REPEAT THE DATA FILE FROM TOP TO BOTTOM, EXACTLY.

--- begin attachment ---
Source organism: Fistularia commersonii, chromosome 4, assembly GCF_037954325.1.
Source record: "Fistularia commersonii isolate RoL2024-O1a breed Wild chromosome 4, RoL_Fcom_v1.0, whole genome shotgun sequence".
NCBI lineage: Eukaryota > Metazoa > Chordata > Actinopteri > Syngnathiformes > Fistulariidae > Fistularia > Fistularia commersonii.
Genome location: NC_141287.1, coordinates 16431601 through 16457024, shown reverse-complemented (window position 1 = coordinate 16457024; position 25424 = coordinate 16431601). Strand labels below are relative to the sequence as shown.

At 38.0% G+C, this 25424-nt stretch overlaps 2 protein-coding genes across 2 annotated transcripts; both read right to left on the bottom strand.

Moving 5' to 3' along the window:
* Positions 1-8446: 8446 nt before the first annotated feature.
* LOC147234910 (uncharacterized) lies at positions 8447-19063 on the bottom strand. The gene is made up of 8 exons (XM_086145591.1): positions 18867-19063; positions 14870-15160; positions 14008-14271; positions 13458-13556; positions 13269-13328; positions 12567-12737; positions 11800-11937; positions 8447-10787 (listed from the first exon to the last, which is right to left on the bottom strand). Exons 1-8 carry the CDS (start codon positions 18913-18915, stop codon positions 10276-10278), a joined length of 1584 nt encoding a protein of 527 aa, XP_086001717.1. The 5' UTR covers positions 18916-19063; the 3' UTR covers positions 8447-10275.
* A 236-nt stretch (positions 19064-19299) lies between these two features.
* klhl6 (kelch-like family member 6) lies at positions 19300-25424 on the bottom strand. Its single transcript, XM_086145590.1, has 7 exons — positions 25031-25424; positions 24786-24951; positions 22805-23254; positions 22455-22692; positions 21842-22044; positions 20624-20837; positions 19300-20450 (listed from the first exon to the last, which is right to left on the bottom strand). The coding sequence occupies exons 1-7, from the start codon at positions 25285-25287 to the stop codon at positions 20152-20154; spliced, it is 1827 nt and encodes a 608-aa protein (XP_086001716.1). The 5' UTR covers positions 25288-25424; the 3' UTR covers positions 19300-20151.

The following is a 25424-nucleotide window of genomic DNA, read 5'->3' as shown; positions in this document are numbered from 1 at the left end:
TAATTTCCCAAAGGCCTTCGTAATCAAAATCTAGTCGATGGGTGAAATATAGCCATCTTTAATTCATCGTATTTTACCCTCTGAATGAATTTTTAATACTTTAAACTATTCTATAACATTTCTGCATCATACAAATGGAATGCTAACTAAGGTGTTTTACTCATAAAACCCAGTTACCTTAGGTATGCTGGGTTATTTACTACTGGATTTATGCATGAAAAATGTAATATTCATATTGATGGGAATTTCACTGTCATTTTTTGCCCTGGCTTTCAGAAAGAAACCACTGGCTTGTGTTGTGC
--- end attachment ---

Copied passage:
Source organism: Fistularia commersonii, chromosome 4, assembly GCF_037954325.1.
Source record: "Fistularia commersonii isolate RoL2024-O1a breed Wild chromosome 4, RoL_Fcom_v1.0, whole genome shotgun sequence".
NCBI lineage: Eukaryota > Metazoa > Chordata > Actinopteri > Syngnathiformes > Fistulariidae > Fistularia > Fistularia commersonii.
Genome location: NC_141287.1, coordinates 16431601 through 16457024, shown reverse-complemented (window position 1 = coordinate 16457024; position 25424 = coordinate 16431601). Strand labels below are relative to the sequence as shown.

At 38.0% G+C, this 25424-nt stretch overlaps 2 protein-coding genes across 2 annotated transcripts; both read right to left on the bottom strand.

Moving 5' to 3' along the window:
* Positions 1-8446: 8446 nt before the first annotated feature.
* LOC147234910 (uncharacterized) lies at positions 8447-19063 on the bottom strand. The gene is made up of 8 exons (XM_086145591.1): positions 18867-19063; positions 14870-15160; positions 14008-14271; positions 13458-13556; positions 13269-13328; positions 12567-12737; positions 11800-11937; positions 8447-10787 (listed from the first exon to the last, which is right to left on the bottom strand). Exons 1-8 carry the CDS (start codon positions 18913-18915, stop codon positions 10276-10278), a joined length of 1584 nt encoding a protein of 527 aa, XP_086001717.1. The 5' UTR covers positions 18916-19063; the 3' UTR covers positions 8447-10275.
* A 236-nt stretch (positions 19064-19299) lies between these two features.
* klhl6 (kelch-like family member 6) lies at positions 19300-25424 on the bottom strand. Its single transcript, XM_086145590.1, has 7 exons — positions 25031-25424; positions 24786-24951; positions 22805-23254; positions 22455-22692; positions 21842-22044; positions 20624-20837; positions 19300-20450 (listed from the first exon to the last, which is right to left on the bottom strand). The coding sequence occupies exons 1-7, from the start codon at positions 25285-25287 to the stop codon at positions 20152-20154; spliced, it is 1827 nt and encodes a 608-aa protein (XP_086001716.1). The 5' UTR covers positions 25288-25424; the 3' UTR covers positions 19300-20151.

The following is a 25424-nucleotide window of genomic DNA, read 5'->3' as shown; positions in this document are numbered from 1 at the left end:
TAATTTCCCAAAGGCCTTCGTAATCAAAATCTAGTCGATGGGTGAAATATAGCCATCTTTAATTCATCGTATTTTACCCTCTGAATGAATTTTTAATACTTTAAACTATTCTATAACATTTCTGCATCATACAAATGGAATGCTAACTAAGGTGTTTTACTCATAAAACCCAGTTACCTTAGGTATGCTGGGTTATTTACTACTGGATTTATGCATGAAAAATGTAATATTCATATTGATGGGAATTTCACTGTCATTTTTTGCCCTGGCTTTCAGAAAGAAACCACTGGCTTGTGTTGTGC